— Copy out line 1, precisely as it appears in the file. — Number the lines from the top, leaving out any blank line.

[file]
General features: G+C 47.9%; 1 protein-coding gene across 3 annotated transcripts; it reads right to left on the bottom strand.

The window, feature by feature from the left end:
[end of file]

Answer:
General features: G+C 47.9%; 1 protein-coding gene across 3 annotated transcripts; it reads right to left on the bottom strand.